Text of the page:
Like the unremarkable nature of the suburban pattern, here’s another conventional observation that bears repeating. As one would expect, the accommodations/food services employment sector dominates in Las Vegas — nearly one-third of all Las Vegas workers work in hospitality. Those have traditionally been low-paying jobs, and that’s true of the region today. Overall, 44% of Vegas workers earn less than $40,000 a year. Contrast that with Austin, a similarly-sized and similarly-fast-growth metro, where only 9% of workers are employed in accommodations/food services, and just 34% of workers earn less than $40,000 a year (and consider that Austin is a college town that has many recent grads, possibly pushing incomes downward). My concern for Vegas in this regard is that there is growing research
that suggests that the kind of work automation that decimated much of the Rust Belt’s manufacturing jobs may now enter a phase that targets food services, administration and office support, sales and even retail jobs — precisely the kinds of jobs that many new Las Vegas residents moved there to occupy. Las Vegas workers could be quite vulnerable to the kinds of challenges that reshaped the Rust Belt.
The Las Vegas Valley is nearing its physical limits. According to Wikipedia, the Las Vegas Valley is a 600 sq. mi. basin surrounded on all sides by mountains. I don’t know the precise delineations between flat and inclined topography, but a look at Google Earth tells me the region is near its limit:
I could be wrong, but it looks as if Vegas has available land to the north and southwest, and the Valley might be approaching 90% developed. It could be that the region hits the wall (literally) within the next 10 years. What will that mean for a region that is as low-density suburban as this one? Will the Valley’s communities have the ability to shift their focus inward? Time will tell.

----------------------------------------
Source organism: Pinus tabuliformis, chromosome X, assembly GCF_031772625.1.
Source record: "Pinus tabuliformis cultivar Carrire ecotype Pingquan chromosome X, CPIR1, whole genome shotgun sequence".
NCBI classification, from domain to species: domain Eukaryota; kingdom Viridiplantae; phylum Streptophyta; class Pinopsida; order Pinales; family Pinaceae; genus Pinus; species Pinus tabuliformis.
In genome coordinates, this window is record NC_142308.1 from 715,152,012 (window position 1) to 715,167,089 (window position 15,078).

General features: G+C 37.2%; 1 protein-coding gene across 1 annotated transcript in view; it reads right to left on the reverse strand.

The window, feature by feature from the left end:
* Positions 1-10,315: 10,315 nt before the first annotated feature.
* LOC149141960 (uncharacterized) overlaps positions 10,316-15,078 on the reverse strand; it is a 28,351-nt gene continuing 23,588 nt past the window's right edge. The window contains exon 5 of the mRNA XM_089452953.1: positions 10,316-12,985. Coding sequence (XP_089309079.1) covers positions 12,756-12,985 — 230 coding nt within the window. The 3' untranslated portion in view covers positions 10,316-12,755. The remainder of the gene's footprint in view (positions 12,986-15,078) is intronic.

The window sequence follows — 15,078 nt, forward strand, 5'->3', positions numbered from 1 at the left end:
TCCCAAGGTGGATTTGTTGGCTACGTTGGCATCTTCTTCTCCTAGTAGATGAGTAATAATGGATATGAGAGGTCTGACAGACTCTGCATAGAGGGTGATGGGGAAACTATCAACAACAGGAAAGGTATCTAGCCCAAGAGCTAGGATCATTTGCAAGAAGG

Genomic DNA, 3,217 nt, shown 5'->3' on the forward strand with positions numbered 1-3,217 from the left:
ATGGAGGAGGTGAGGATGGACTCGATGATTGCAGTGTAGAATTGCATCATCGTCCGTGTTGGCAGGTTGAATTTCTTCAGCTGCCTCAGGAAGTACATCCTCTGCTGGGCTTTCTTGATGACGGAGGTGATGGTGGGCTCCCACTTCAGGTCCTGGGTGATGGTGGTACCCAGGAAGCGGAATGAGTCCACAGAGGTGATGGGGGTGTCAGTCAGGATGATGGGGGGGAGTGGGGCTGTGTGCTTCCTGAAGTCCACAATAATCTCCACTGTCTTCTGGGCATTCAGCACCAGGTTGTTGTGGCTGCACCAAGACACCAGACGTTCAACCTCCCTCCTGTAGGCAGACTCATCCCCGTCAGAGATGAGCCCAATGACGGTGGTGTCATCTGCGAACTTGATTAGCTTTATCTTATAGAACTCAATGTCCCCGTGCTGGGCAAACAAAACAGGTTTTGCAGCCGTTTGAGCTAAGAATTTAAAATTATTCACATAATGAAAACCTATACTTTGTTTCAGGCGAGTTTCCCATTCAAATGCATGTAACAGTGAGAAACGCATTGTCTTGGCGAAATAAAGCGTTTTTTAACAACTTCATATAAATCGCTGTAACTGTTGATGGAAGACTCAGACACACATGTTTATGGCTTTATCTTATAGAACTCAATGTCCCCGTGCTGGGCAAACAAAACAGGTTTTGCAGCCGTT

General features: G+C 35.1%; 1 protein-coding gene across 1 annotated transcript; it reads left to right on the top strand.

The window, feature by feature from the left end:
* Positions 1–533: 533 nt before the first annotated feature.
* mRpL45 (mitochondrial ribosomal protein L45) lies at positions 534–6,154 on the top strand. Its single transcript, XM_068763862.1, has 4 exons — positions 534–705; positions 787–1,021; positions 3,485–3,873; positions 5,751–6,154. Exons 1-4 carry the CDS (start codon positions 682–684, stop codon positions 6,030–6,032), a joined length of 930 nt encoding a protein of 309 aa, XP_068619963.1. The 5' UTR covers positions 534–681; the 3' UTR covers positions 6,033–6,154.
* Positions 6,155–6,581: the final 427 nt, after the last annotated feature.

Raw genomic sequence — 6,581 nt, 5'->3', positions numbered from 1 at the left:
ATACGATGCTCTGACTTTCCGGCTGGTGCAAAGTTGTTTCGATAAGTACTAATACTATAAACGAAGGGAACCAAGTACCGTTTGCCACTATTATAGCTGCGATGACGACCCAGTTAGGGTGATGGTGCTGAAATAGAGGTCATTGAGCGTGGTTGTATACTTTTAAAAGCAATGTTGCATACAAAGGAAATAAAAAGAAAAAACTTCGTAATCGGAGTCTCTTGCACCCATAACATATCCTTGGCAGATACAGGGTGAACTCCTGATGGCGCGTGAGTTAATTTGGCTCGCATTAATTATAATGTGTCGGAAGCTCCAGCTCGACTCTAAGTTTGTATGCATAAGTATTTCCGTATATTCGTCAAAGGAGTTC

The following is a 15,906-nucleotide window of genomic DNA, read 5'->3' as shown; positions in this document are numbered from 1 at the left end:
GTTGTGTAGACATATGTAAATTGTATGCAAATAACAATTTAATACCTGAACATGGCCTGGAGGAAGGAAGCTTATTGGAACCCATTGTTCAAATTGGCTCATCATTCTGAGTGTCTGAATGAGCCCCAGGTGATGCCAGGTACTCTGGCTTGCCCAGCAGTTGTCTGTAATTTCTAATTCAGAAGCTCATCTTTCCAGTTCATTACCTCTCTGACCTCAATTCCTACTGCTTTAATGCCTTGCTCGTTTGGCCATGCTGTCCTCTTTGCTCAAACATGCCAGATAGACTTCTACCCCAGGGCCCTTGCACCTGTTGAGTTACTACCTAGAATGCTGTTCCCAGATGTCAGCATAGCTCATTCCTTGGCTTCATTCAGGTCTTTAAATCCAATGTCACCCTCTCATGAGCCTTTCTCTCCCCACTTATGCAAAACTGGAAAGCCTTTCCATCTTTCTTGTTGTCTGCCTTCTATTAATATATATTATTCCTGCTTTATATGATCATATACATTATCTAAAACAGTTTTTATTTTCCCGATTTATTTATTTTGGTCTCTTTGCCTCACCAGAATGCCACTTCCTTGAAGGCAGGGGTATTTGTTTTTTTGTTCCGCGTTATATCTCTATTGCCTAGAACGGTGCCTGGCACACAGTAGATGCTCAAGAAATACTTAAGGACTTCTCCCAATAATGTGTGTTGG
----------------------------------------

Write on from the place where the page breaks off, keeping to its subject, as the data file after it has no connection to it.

What happens to the region if tourism… changes? Wikipedia’s Atlantic City page has a good explanation for the decline of tourism there after World War II. It connects its decline with the car; prior to the war, people generally traveled to Atlantic City by train and stayed for a week or two. Cars made people more mobile and they made shorter visits. Suburbanization and its creature comforts, like backyards and air conditioning, also took visitors away from AC. The final nail in the coffin was affordable jet service, opening up vacation spots like Miami, Havana, and the Bahamas (and Vegas) in the 50’s and onward. I don’t know what challenge is out there for Vegas now, but what will be crucial to the region’s survival is how it responds.
What impact will climate change have on a desert resort city? When flying into Las Vegas I couldn’t help but notice the low level of Lake Mead, just southeast of the city. It was clear from the air; bleached rock that had once been under water now exposed. Las Vegas is blessed to have one of the largest reservoirs in the nation at its back door, but could continued drought and increased demand for water undermine everything? The Strip’s casinos tout themselves as leaders in water conservation, but whether their efforts will be enough as conditions worsen is an open question.
Las Vegas is truly a unique place. It’s a place that seems to serve a certain time and space, and is concerned about now more than its future. But I’m sure if the region squints its eyes and looks, it will see the future is getting closer. It will need to figure out how it will be sustainable as that future approaches.